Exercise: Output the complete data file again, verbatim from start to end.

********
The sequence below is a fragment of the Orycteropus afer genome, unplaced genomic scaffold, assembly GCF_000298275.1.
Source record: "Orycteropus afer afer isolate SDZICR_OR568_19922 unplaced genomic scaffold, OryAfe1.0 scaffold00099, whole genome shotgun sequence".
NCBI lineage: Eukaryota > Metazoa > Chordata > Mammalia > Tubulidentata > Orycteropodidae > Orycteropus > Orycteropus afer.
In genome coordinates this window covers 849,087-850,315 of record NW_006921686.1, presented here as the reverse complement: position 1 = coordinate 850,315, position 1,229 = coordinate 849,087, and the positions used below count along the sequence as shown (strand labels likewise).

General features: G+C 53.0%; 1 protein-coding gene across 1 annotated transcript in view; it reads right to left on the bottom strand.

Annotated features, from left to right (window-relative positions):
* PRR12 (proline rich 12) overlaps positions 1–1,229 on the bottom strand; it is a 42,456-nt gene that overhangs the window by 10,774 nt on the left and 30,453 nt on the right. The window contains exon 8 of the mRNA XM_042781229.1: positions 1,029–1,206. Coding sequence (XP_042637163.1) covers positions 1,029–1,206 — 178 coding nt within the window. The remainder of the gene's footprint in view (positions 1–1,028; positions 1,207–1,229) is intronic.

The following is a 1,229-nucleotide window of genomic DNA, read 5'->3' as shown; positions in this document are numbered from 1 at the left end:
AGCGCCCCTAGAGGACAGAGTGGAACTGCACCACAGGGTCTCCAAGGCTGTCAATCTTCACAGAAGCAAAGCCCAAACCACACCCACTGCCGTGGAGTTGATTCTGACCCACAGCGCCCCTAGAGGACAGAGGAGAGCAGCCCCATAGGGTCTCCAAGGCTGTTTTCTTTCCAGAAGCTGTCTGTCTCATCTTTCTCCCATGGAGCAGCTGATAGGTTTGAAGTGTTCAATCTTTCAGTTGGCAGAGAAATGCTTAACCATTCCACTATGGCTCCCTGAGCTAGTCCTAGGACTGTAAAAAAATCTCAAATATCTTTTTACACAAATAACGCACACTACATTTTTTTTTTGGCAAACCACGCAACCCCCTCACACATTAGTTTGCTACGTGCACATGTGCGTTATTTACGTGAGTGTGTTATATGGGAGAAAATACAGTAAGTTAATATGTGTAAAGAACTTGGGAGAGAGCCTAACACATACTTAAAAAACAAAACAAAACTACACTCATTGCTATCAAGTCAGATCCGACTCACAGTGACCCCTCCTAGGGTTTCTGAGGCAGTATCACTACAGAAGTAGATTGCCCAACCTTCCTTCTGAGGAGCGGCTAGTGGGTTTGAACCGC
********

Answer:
The sequence below is a fragment of the Orycteropus afer genome, unplaced genomic scaffold, assembly GCF_000298275.1.
Source record: "Orycteropus afer afer isolate SDZICR_OR568_19922 unplaced genomic scaffold, OryAfe1.0 scaffold00099, whole genome shotgun sequence".
NCBI lineage: Eukaryota > Metazoa > Chordata > Mammalia > Tubulidentata > Orycteropodidae > Orycteropus > Orycteropus afer.
In genome coordinates this window covers 849,087-850,315 of record NW_006921686.1, presented here as the reverse complement: position 1 = coordinate 850,315, position 1,229 = coordinate 849,087, and the positions used below count along the sequence as shown (strand labels likewise).

General features: G+C 53.0%; 1 protein-coding gene across 1 annotated transcript in view; it reads right to left on the bottom strand.

Annotated features, from left to right (window-relative positions):
* PRR12 (proline rich 12) overlaps positions 1–1,229 on the bottom strand; it is a 42,456-nt gene that overhangs the window by 10,774 nt on the left and 30,453 nt on the right. The window contains exon 8 of the mRNA XM_042781229.1: positions 1,029–1,206. Coding sequence (XP_042637163.1) covers positions 1,029–1,206 — 178 coding nt within the window. The remainder of the gene's footprint in view (positions 1–1,028; positions 1,207–1,229) is intronic.

The following is a 1,229-nucleotide window of genomic DNA, read 5'->3' as shown; positions in this document are numbered from 1 at the left end:
AGCGCCCCTAGAGGACAGAGTGGAACTGCACCACAGGGTCTCCAAGGCTGTCAATCTTCACAGAAGCAAAGCCCAAACCACACCCACTGCCGTGGAGTTGATTCTGACCCACAGCGCCCCTAGAGGACAGAGGAGAGCAGCCCCATAGGGTCTCCAAGGCTGTTTTCTTTCCAGAAGCTGTCTGTCTCATCTTTCTCCCATGGAGCAGCTGATAGGTTTGAAGTGTTCAATCTTTCAGTTGGCAGAGAAATGCTTAACCATTCCACTATGGCTCCCTGAGCTAGTCCTAGGACTGTAAAAAAATCTCAAATATCTTTTTACACAAATAACGCACACTACATTTTTTTTTTGGCAAACCACGCAACCCCCTCACACATTAGTTTGCTACGTGCACATGTGCGTTATTTACGTGAGTGTGTTATATGGGAGAAAATACAGTAAGTTAATATGTGTAAAGAACTTGGGAGAGAGCCTAACACATACTTAAAAAACAAAACAAAACTACACTCATTGCTATCAAGTCAGATCCGACTCACAGTGACCCCTCCTAGGGTTTCTGAGGCAGTATCACTACAGAAGTAGATTGCCCAACCTTCCTTCTGAGGAGCGGCTAGTGGGTTTGAACCGC